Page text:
San Diego County to consider opening its parks to worship and workouts
The San Diego County Board of Supervisors is set to consider a proposal early next month that could make it cheaper and easier for places of worship and fitness-oriented businesses to operate in county parks.
If the board approves the proposal during its Aug. 5 meeting, permits to use reservable public areas in parks will have streamlined applications and waived fees for applicable businesses approved by the Department of Parks and Recreation. Under the proposal, the county department would also be tasked with ensuring that the businesses don’t interfere with the parks’ activities, infrastructure, environment or rules.
“In order to balance public safety and keep our businesses afloat, the county must be creative and flexible in our approach,” Supervisor Dianne Jacob wrote in a board letter introducing the proposal.
Jacob’s proposal will likely come as welcome relief to houses of worship and fitness-oriented businesses that have seen their financial stakes plummet during the COVID-19 pandemic.
San Diego County’s gyms, churches, salons and malls, which had weathered months of closure, enjoyed a short reprieve earlier this month when the restrictions were briefly eased. Less than two weeks ago, they found themselves once again forced to shutter indoor operations at the direction of Gov. Gavin Newsom and local public health officials.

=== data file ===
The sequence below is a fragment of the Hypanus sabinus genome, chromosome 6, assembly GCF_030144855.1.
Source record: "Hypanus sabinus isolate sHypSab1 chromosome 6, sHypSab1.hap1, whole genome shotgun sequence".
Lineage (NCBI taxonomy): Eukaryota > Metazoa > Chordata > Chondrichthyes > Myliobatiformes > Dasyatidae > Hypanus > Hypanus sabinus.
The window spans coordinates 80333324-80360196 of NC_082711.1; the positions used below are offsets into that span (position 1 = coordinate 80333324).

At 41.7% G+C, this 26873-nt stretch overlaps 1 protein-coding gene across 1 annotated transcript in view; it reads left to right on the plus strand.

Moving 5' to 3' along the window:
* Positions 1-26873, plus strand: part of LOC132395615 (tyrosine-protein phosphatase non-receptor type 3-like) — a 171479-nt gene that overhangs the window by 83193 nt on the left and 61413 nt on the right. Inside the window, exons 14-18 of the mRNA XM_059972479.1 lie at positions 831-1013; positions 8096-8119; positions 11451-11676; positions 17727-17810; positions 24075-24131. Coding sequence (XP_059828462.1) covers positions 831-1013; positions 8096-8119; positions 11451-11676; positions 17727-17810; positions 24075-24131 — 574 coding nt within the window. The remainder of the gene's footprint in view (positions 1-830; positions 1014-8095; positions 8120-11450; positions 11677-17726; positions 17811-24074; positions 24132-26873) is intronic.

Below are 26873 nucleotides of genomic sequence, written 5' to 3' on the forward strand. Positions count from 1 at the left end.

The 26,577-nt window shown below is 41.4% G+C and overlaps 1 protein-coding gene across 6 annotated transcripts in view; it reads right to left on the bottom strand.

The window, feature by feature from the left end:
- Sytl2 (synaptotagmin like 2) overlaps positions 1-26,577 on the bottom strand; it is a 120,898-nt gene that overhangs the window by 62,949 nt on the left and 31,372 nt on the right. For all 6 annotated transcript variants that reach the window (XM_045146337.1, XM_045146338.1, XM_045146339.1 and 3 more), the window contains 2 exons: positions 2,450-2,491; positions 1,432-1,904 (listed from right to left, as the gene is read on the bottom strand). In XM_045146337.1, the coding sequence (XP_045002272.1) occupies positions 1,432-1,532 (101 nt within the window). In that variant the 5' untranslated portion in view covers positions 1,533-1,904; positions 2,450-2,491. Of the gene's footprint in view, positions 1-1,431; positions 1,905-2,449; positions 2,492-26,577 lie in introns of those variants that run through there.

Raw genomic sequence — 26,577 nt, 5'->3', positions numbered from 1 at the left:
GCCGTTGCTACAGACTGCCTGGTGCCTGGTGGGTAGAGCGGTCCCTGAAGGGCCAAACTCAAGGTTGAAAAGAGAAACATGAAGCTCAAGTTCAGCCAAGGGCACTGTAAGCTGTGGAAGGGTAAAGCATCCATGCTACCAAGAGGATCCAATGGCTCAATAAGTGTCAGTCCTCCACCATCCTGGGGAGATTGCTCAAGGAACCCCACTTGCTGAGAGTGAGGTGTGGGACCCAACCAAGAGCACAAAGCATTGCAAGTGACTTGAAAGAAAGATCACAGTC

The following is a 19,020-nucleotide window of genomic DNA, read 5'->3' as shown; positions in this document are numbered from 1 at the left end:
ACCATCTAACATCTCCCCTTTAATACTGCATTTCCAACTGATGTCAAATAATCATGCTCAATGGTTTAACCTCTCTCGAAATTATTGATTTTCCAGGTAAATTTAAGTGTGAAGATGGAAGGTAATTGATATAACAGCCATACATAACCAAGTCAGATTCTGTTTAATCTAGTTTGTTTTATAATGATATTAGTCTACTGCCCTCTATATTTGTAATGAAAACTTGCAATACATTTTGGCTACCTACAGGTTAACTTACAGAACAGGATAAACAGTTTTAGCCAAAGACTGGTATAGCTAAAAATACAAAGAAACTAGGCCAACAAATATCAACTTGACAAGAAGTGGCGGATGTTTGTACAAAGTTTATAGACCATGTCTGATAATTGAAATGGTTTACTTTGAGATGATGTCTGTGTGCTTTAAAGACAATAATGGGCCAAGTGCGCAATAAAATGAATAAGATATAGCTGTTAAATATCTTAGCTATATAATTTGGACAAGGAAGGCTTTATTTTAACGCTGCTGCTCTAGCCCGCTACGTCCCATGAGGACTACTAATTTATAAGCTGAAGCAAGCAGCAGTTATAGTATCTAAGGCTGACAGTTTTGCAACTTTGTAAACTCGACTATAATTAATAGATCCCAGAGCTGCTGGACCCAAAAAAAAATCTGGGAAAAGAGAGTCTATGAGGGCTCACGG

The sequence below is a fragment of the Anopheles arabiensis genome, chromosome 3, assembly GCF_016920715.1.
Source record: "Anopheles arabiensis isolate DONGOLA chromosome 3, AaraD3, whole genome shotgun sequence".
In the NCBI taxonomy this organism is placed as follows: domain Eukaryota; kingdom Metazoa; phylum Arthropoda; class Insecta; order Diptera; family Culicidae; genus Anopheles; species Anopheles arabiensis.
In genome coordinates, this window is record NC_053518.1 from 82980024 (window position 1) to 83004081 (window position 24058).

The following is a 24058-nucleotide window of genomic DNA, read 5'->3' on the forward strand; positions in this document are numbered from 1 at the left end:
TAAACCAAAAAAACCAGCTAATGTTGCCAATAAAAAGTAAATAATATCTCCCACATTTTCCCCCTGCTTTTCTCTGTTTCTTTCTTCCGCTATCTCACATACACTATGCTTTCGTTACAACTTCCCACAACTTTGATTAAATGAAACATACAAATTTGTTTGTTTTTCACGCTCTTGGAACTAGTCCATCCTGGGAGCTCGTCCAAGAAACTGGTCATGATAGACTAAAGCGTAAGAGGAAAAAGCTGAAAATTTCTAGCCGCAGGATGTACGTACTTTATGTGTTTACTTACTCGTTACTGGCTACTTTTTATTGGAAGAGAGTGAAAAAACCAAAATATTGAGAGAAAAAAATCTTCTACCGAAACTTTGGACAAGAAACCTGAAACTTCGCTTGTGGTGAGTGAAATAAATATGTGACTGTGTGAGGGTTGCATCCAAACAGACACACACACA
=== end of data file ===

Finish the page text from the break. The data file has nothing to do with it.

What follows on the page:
That direction came only six days after local restaurants, bars and family entertainment businesses, including movie theaters, were placed under similar restrictions in an attempt to combat a rise in COVID-19 infections in the county, state and around the nation.
Although county officials have taken steps to assist some affected businesses, not as much focus has been directed toward churches and fitness facilities.
The county recently opted to allow businesses to carry out some activities — including dining — in outdoor spaces like parking lots.
In her board letter, Jacob noted that the proposal would expand on those actions, even as the financial impact for the county is not yet clear.
The Parks and Recreation Department receives about $80,000 in annual revenue from places of worship and fitness-oriented businesses using park space. That revenue would presumably be reduced if fees were waived; however, Jacob states in the letter that businesses that relocate to park spaces would still be required to pay for day-use parking and equipment rentals.
The proposal also states that the Parks and Recreation Department would examine and report to the board the fiscal impact of waiving the fees associated with obtaining a permit within 90 days, and would monitor and pursue federal CARES Act funding where applicable. San Diego County received $334 million in federal aid as part of March’s CARES Act relief bill.
Ratanpal and Contreras write for the San Diego Union-Tribune.
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